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Mountain bikers to raise funds for Squamish Search and Rescue

Beyond the Valleycliffe of the Dolls has been running since 2002 and will be back on July 24
SAR biking fundraiser - Submitted by Bryan Raiser
Bryan Raiser has been organizing the SAR mountain biking fundraiser for almost 20 years. Photo submitted by Bryan Raiser.

A long-running mountain biking bonanza is returning again this year to raise money for Squamish Search and Rescue.

Beyond the Valleycliffe of the Dolls, which began back in 2002, will be on the cusp of its 20th year on July 24. The event takes its name from the 1970 satirical film, Beyond the Valley of the Dolls.

“I loved that movie, and when we were thinking of the name that almost came up instantly,” said organizer Bryan Raiser.

“We don’t have a choice. We’re leaving a good time on the table if we don’t call it that,” he said, recalling the moment the ride got its namesake.

It was, however, a moniker that took some getting used to. People initially thought the event was a play or a race.

“It took people years to figure out what this event was,” said Raiser with a laugh.

“It’s a mountain bike extravaganza.”

The annual fundraiser will be taking place at the Raven’s Plateau trailhead at 11 a.m. on July 24. Admission will be based on proof that the rider has donated $50 to search and rescue.

For Raiser, the two-decade mark of the social ride is a big deal.

“I get so emotional even thinking about it,” said Raiser of the event.

“How often [in] Squamish is a drunken dare turn[ed] into a two-decade-long fundraiser? That’s the kind of town we live in. Anything you can think of, you can do in Squamish. My life seems to be proving that point.”

He said he has many fond memories of the event, but one thing that particularly gets him is the fact that a new crop of riders will be participating.

“Children conceived at the first BVOD can now ride in the BVOD,” he said with a laugh.

The event got its start when Raiser was riding with the late Chris McCrum in what he called the first Tour de Squamish, a gruelling 11-hour ride event that took participants through virtually all of the town’s trails.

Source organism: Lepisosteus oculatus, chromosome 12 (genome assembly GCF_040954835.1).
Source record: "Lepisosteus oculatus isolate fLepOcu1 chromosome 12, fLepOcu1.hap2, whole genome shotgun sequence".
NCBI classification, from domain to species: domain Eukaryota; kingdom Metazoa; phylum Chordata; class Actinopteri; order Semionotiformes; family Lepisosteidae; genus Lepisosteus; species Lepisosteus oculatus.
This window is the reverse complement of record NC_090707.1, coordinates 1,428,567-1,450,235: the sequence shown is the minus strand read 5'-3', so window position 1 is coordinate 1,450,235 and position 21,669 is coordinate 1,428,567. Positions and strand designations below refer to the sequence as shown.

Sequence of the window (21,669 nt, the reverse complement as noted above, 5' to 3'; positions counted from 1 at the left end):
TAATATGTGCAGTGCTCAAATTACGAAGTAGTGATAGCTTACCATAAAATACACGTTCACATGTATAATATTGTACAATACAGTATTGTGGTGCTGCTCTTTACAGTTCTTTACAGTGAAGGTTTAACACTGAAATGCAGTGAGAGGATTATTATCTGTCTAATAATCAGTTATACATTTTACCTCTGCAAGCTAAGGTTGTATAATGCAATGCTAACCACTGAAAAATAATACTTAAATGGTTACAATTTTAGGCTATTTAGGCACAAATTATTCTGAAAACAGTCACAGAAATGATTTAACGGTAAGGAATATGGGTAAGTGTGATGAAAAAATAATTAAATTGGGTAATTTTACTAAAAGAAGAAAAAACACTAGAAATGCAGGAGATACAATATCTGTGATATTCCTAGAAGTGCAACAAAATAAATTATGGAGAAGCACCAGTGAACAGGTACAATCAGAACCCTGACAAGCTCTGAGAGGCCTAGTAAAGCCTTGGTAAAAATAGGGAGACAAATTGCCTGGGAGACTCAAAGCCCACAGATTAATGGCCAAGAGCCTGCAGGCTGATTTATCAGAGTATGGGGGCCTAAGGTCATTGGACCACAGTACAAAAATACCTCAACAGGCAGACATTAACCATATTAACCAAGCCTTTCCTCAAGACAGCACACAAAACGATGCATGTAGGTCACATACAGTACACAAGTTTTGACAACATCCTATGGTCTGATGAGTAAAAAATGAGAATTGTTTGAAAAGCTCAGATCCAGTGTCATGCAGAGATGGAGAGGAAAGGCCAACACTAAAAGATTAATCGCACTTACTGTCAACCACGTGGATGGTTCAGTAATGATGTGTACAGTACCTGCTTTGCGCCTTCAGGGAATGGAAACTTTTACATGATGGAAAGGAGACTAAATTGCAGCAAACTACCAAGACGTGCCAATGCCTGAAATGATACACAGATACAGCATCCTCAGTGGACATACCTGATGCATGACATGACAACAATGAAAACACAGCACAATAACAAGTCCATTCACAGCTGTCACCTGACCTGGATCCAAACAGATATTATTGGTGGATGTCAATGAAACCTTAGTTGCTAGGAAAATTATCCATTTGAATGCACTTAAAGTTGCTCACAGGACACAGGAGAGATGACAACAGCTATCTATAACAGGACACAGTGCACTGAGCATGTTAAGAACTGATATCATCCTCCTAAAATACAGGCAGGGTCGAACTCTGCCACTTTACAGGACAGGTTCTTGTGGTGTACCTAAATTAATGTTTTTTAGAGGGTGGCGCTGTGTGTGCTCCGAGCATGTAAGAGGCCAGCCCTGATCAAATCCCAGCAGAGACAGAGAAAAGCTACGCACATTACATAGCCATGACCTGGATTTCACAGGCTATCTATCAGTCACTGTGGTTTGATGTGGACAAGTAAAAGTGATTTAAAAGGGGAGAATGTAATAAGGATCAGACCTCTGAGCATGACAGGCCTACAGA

Raiser said while on that trip, he felt that an abbreviated version of the trip would be just fine.

“The first three hours of this 11-hour ride was enough, and he was like that’s a great idea — you should do it,” said Raiser with a laugh. “So I’m like, ‘All right.’”

He said he was also appreciative of the work of search and rescue, and so he decided to turn it into a fundraiser.

Thus, the group ride event was born. But it wouldn’t be so competitive.

“I enjoyed bike races as events,” said Raiser. “I like the idea of riding with friends and food on course and lots of prizes and parties, but the timing and the pressure not so much.”

The event is meant to be more of a social ride than a competition, though riders who want to push themselves are free to do so. “Now there’s events called enduros and social rides,” he said. “Basically, it was the first ever enduro social ride.”

Raiser acknowledged the challenge of hosting the event in the pandemic. He’s expecting the limit for outdoor gatherings to be around 50 people, which has been the rough amount of turnout in past years.

Furthermore, in the past, throughout the day, riders have generally split themselves into groups of 10, which means there will be less chances of crowding.

As the public health situation evolves, Raiser said he’ll be posting updates on the event’s Facebook page.

Search Beyond the Valleycliffe of the Dolls on Facebook to find it.


***Correction: the headline deck incorrectly put in the wrong date. The correct date is in fact July 24.